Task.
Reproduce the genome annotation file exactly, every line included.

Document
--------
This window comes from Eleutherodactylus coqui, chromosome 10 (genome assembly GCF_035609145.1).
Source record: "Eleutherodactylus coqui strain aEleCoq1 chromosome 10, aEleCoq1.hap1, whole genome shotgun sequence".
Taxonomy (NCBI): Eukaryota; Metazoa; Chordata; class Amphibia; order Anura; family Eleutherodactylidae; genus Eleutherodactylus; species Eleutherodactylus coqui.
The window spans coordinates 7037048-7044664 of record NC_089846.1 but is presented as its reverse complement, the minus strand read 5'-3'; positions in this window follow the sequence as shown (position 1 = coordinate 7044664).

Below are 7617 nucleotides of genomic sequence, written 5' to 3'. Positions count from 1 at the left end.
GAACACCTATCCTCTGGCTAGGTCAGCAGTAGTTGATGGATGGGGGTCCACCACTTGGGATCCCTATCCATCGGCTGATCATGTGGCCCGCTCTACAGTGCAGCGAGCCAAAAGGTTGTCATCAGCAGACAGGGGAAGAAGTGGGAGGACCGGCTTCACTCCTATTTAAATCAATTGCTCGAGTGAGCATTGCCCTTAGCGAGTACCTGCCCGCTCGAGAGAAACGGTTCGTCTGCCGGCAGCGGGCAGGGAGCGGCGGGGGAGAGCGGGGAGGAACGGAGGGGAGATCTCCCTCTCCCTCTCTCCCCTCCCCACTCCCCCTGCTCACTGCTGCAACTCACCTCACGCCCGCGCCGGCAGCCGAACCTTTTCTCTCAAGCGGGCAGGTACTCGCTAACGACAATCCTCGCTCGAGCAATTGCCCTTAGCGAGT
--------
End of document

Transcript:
This window comes from Eleutherodactylus coqui, chromosome 10 (genome assembly GCF_035609145.1).
Source record: "Eleutherodactylus coqui strain aEleCoq1 chromosome 10, aEleCoq1.hap1, whole genome shotgun sequence".
Taxonomy (NCBI): Eukaryota; Metazoa; Chordata; class Amphibia; order Anura; family Eleutherodactylidae; genus Eleutherodactylus; species Eleutherodactylus coqui.
The window spans coordinates 7037048-7044664 of record NC_089846.1 but is presented as its reverse complement, the minus strand read 5'-3'; positions in this window follow the sequence as shown (position 1 = coordinate 7044664).

Below are 7617 nucleotides of genomic sequence, written 5' to 3'. Positions count from 1 at the left end.
GAACACCTATCCTCTGGCTAGGTCAGCAGTAGTTGATGGATGGGGGTCCACCACTTGGGATCCCTATCCATCGGCTGATCATGTGGCCCGCTCTACAGTGCAGCGAGCCAAAAGGTTGTCATCAGCAGACAGGGGAAGAAGTGGGAGGACCGGCTTCACTCCTATTTAAATCAATTGCTCGAGTGAGCATTGCCCTTAGCGAGTACCTGCCCGCTCGAGAGAAACGGTTCGTCTGCCGGCAGCGGGCAGGGAGCGGCGGGGGAGAGCGGGGAGGAACGGAGGGGAGATCTCCCTCTCCCTCTCTCCCCTCCCCACTCCCCCTGCTCACTGCTGCAACTCACCTCACGCCCGCGCCGGCAGCCGAACCTTTTCTCTCAAGCGGGCAGGTACTCGCTAACGACAATCCTCGCTCGAGCAATTGCCCTTAGCGAGT